An explosion ripped through a crowd outside the entrance of a mosque in central Kabul on Sunday, leaving a number of people dead, a senior Taliban spokesman said.
The blast targeted the gates of the Eidgah Mosque in the Afghan capital, where a funeral service was being held for the mother of Taliban spokesman Zabihullah Muhajid, who tweeted that the blast had claimed the lives of civilians.
It was not immediately clear how many people were killed or injured in the attack, but the explosion appeared to be targeting senior Taliban leadership.
Reports on social media described a large detonation and emergency services rushing to the scene. Emergency NGO, an Italian nonprofit that runs a hospital in Kabul, said on Twitter that it was treating four people wounded in the explosion.
The Taliban have not yet announced officially whom they blame for the attack. However, the Islamic State affiliate IS Khorasan (ISIS-K) on Monday claimed responsibility for the blast, saying in a Telegram post that one of their fighters "managed to penetrate a security barrier which surrounds a Taliban funeral council and detonate his explosive belt."
Amaq News — the Islamic State's news agency — also said the incident "coincided with a series of bombings and other attacks" carried out by ISIS during "the past days."
CNN cannot independently confirm the claim.
In what appeared to be a Taliban operation against ISIS later on Sunday night, Kabul was rocked by more explosions and sustained gunfire. Images from the scene posted by local media showed at least two sizeable blasts outside an apartment block.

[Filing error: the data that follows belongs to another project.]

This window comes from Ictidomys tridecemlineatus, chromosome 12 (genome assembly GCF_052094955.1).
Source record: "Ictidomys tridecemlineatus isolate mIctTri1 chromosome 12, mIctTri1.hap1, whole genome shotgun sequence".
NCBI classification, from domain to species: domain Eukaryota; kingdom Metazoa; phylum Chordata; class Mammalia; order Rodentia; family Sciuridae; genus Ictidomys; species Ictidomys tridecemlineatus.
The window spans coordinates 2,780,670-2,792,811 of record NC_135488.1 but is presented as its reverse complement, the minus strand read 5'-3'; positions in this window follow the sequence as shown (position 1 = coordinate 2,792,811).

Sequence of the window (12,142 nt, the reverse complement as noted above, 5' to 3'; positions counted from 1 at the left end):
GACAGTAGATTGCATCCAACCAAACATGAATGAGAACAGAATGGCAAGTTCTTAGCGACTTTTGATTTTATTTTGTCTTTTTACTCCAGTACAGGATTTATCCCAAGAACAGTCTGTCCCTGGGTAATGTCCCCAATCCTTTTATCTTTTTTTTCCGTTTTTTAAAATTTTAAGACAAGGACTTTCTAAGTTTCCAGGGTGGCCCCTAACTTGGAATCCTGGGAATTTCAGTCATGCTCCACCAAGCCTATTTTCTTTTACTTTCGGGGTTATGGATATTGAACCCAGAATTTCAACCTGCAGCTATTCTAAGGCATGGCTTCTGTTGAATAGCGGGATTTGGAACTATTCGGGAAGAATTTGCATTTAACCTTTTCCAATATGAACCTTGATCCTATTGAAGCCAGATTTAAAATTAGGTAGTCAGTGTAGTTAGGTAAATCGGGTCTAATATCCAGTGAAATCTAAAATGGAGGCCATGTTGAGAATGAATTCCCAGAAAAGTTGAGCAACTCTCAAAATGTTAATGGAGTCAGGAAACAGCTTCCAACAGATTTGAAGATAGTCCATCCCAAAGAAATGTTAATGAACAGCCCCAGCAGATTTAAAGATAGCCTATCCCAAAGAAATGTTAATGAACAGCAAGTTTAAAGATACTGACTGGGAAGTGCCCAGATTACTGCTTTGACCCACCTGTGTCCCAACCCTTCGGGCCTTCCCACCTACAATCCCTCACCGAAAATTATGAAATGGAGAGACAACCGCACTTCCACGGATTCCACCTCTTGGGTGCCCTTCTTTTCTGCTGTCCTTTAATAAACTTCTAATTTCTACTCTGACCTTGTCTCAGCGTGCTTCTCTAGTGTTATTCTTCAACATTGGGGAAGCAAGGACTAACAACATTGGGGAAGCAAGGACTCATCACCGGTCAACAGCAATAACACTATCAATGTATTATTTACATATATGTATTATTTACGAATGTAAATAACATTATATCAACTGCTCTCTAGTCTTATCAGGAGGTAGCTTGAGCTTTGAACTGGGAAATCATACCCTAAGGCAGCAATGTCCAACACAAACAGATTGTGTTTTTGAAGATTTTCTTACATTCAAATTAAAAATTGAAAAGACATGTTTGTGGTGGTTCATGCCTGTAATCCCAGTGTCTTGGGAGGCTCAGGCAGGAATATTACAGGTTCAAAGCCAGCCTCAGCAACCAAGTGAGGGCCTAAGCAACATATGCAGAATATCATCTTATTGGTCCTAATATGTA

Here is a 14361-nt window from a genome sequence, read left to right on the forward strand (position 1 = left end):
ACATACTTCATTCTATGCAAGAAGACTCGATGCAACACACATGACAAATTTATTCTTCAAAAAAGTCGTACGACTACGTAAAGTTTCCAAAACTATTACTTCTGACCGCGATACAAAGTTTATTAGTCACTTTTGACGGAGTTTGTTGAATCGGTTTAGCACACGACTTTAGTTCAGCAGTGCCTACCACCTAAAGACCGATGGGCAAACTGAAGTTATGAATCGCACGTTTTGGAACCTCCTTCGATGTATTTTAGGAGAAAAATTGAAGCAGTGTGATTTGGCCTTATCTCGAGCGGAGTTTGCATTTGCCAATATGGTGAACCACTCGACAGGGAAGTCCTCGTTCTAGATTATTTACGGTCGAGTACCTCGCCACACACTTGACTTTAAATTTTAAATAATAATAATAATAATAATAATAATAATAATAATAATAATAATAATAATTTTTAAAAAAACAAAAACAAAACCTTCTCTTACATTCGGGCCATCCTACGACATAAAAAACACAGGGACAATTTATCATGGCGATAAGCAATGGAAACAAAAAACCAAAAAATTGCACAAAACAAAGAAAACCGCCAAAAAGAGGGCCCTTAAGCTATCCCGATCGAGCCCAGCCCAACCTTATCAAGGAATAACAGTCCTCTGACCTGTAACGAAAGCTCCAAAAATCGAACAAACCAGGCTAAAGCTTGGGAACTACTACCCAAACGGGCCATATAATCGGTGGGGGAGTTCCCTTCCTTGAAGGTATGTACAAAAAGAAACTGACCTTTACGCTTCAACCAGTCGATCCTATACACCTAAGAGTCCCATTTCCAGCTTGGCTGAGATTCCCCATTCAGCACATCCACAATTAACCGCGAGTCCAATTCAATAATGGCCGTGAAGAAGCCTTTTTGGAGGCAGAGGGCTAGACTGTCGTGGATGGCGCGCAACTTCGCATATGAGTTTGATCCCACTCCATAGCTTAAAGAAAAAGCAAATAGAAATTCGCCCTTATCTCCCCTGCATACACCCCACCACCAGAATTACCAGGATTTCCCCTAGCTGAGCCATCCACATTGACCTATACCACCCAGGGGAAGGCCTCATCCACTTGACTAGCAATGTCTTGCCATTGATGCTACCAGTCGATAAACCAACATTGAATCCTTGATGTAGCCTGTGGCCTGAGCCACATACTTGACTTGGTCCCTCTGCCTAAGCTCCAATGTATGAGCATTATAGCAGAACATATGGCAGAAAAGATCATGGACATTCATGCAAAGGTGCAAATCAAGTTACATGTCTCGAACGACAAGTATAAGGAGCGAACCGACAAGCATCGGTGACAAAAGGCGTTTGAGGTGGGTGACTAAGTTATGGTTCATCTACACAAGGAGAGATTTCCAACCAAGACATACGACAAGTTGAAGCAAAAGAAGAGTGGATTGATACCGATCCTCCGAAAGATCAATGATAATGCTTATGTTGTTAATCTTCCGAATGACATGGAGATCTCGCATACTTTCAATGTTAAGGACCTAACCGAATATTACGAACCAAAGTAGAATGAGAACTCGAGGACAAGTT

Taliban spokesman Mujahid said the operation "completely destroyed" an ISIS cell.
"Last night, a special unit of the Mujahideen of the Islamic Emirate carried out an operation against ISIS insurgents in Kabul's Police District 17. As a result of this operation, which was very decisive and successful, the ISIS center was completely destroyed and all the ISIS members in it were killed," Mujahid said on Twitter.
A little more than a month since insurgents seized control of Afghanistan, taking control of major cities and installing themselves in the presidential palace in Kabul, the Taliban's new interim government is facing a range of threats from internal enemies.
A deadly suicide attack at Kabul's airport in August and a spate of bombings targeting members of the Taliban in the eastern Afghan city of Jalalabad, all claimed by the group IS Khorasan (ISIS-K), an affiliate of ISIS, have highlighted the threat that other violent militant groups pose to the country's stability and the Taliban's rule.
In recent days, the Taliban have conducted several operations targeting ISIS-K militants. The group claimed to have killed at least nine ISIS-K members and detained five others in two operations on Friday, targeting ISIS hideouts in the central Afghanistan province of Parwan, according to local Taliban police chief Maulvi Abdul Qadir Haqqani.
Parwan province neighbors Kabul province, with the capital's Police District 17 -- where Sunday's operation took place -- bordering Parwan.
Eyewitnesses told a local journalist that women and children were killed in the operation in Parwan, a claim confirmed by local police chief Haqqani.
™ & © 2021 Cable News Network, Inc., a WarnerMedia Company. All rights reserved.